Quality of induced pluripotent stem cells is dramatically enhanced by omitting what was thought to be the most crucial reprogramming factor
Oct4 is not only unnecessary but damaging during generation of mouse induced pluripotent stem cells (iPSCs)
Scientists at the Max Planck Institute for Molecular Biomedicine in Münster showed that Oct4, a factor most commonly used for reprogramming, is detrimental for the quality of induced pluripotent stem cells (iPSCs). Omitting Oct4 from the reprogramming cocktail allowed for the generation of mouse iPSCs with the highest developmental potential reported to date (Cell Stem Cell, November 7, 2019, epub ahead of print).
Embryonic stem cells (ESCs) that comprise the inner cell mass of an early mammalian embryo, called blastocyst, possess the unique power of pluripotency. These cells can divide indefinitely and retain their ability to differentiate into any tissue type or even give rise to a complete animal when transferred back into a blastocyst. The technology of proliferation and differentiation of pluripotent cells in vitro holds tremendous potential both for understanding human development and for clinical applications, such as drug screening and regenerative cell therapies.
The derivation of human ESC lines and their usage for research, however, remain controversial. Germany has a rather strict Stem Cell Act, not only prohibiting the generation of human ESC lines but also any research involving ESCs derived after 2007 from otherwise discarded embryos in fertility clinics in other countries.
The iPSC technology pioneered by Shinya Yamanaka allows for reprogramming of adult cells, such as skin fibroblasts, back to an ESC-like state by forceful overexpression of four transcription factors: Oct4, Sox2, Klf4, and cMyc (OSKM). While posited by many as the ultimate replacement of ESCs, multiple studies showed that iPSCs do not quite match the ‘gold standard’ ESCs in their developmental potential. The reprogramming process appears to be too crude, often leading to potentially cancerous aberrations such as loss of epigenetic silencing at specific loci in the genome inherited from one of the parents, known genomic imprinting. For the mouse model, this results in the failure of many of OSKM iPSC lines to support normal differentiation. The exact origin of or agent that causes these changes has never been determined.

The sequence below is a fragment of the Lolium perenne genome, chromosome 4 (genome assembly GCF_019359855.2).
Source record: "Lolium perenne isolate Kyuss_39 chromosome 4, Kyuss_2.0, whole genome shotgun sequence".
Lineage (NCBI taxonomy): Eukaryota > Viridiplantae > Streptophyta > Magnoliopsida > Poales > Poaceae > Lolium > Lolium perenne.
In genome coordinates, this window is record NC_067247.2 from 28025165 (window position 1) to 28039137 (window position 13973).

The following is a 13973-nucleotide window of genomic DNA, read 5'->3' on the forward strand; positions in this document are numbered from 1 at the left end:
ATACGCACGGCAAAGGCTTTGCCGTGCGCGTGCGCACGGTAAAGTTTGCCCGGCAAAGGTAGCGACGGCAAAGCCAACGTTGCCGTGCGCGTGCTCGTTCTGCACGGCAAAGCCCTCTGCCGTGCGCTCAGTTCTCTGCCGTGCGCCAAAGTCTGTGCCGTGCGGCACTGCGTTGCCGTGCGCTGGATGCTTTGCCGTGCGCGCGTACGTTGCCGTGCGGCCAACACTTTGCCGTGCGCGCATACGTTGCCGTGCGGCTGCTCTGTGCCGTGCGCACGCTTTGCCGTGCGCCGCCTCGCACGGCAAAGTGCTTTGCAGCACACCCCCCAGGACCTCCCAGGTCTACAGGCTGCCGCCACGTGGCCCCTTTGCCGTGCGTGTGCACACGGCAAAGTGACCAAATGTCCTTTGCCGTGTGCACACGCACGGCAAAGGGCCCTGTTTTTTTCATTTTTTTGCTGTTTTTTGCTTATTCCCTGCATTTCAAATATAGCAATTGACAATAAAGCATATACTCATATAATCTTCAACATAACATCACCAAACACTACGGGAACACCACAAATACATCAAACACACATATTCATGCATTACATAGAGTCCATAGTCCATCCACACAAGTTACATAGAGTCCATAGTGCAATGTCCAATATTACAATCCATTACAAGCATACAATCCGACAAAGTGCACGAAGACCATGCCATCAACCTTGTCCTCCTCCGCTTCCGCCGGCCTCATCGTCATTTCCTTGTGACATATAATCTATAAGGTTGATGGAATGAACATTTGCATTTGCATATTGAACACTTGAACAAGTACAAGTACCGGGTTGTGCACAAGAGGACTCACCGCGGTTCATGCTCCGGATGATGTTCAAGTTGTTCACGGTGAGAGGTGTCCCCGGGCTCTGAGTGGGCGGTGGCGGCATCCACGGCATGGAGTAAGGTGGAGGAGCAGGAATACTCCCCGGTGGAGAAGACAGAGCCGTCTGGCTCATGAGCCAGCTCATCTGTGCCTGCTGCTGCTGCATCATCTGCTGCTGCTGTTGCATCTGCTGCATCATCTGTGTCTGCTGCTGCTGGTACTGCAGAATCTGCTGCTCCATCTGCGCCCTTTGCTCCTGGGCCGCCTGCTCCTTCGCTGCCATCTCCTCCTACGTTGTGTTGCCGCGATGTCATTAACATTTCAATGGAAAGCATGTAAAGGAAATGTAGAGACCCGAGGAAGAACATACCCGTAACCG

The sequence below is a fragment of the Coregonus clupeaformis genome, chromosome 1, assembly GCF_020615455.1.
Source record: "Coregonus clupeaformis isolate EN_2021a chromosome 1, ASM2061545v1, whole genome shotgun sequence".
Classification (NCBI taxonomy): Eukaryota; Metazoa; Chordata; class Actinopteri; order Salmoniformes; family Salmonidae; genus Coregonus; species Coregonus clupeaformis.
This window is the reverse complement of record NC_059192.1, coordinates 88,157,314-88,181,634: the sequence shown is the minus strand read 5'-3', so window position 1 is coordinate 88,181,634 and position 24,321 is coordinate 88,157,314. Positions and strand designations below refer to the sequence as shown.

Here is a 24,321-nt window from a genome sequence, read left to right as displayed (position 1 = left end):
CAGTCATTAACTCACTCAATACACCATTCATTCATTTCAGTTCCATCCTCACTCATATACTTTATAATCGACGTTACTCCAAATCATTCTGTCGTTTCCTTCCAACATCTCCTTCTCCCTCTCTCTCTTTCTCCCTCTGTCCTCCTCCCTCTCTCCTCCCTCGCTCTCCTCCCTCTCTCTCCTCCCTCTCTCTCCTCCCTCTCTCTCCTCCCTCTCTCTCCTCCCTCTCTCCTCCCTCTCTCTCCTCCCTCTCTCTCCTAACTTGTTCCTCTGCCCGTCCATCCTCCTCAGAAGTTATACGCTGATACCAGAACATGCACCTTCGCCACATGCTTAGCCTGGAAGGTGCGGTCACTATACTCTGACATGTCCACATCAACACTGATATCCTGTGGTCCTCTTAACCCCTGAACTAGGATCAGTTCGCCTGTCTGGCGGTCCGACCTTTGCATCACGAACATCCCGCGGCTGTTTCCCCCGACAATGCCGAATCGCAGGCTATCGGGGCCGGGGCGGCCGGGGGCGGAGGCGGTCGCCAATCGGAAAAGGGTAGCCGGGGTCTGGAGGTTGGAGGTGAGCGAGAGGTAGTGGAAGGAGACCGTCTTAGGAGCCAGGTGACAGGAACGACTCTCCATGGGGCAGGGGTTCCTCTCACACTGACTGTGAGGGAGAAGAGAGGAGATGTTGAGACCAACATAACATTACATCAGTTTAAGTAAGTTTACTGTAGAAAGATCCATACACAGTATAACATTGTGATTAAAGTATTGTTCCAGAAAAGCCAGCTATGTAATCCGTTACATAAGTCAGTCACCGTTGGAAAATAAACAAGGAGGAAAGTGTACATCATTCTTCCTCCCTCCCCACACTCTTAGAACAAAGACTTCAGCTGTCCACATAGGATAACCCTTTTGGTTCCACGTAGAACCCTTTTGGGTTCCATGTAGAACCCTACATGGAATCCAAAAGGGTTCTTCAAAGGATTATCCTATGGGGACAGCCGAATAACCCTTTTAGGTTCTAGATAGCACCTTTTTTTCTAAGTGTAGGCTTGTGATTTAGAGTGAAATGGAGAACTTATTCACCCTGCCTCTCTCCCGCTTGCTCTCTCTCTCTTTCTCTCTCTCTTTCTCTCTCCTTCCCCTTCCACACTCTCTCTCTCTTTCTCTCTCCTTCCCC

A team headed by Hans Schöler were exploring the roles of different components of the Yamanka cocktail in reprogramming to pluripotency. Sergiy Velychko, PhD candidate who led the experiments, explains: “We created a new construct in which we removed Oct4 from the reprogramming vector to serve as a negative control. To my great surprise the control SKM-construct could generate iPSCs with high efficiency only slightly delayed, comparing to OSKM.” Other studies that used a SKM-construct showed no reprogramming. “We later found that the discrepancy with previous studies could be explained by the retroviral vectors that Yamanaka, and many others, used in their experiments,” says Velychko. “Those retroviral vectors can silence themselves, halting the reprogramming process altogether.”
“Interestingly, we found that the iPSCs generated without Oct4 were more similar to ESCs, and, crucially, all of our SKM-lines preserved the correct imprinting pattern. Finally, when we tested SKM-iPSCs in the most stringent test for pluripotency – the ability to create all-iPSC mice through a technique called tetraploid complementation – we found that SKM-iPSCs could give rise to fully developed mice with an average 20 times higher competence than traditional iPSCs.”
Hans Schöler, who discovered the Oct4 gene back in 1989, says: “Our results show that after 13 years of iPSC technology, we still do not fully understand the consequences of this artificial process. We were stunned to realize that removing Oct4 from the reprograming cocktail was sufficient to equalize the developmental potential of mouse iPSCs to the level of ESCs.” Although human reprogramming without Oct4 still has to be shown, Hans Schöler argues: “I do not see any reason why Oct4 should act differently in human cells than in mouse cells. And if Oct4 also messes around with imprinting in human cells as it does with mouse cells, then the reprogrammed cells bear the risk of causing cancer.” And Schöler continues: “Moreover, as the current human iPSC-lines that were generated with Oct4 might not be fully pluripotent, we also in future will need human ESCs as the gold standard of pluripotency. This knowledge is especially important for countries such as Germany, where the research with human ESCs is restricted and human iPSCs have been argued to be able to replace human ESCs.”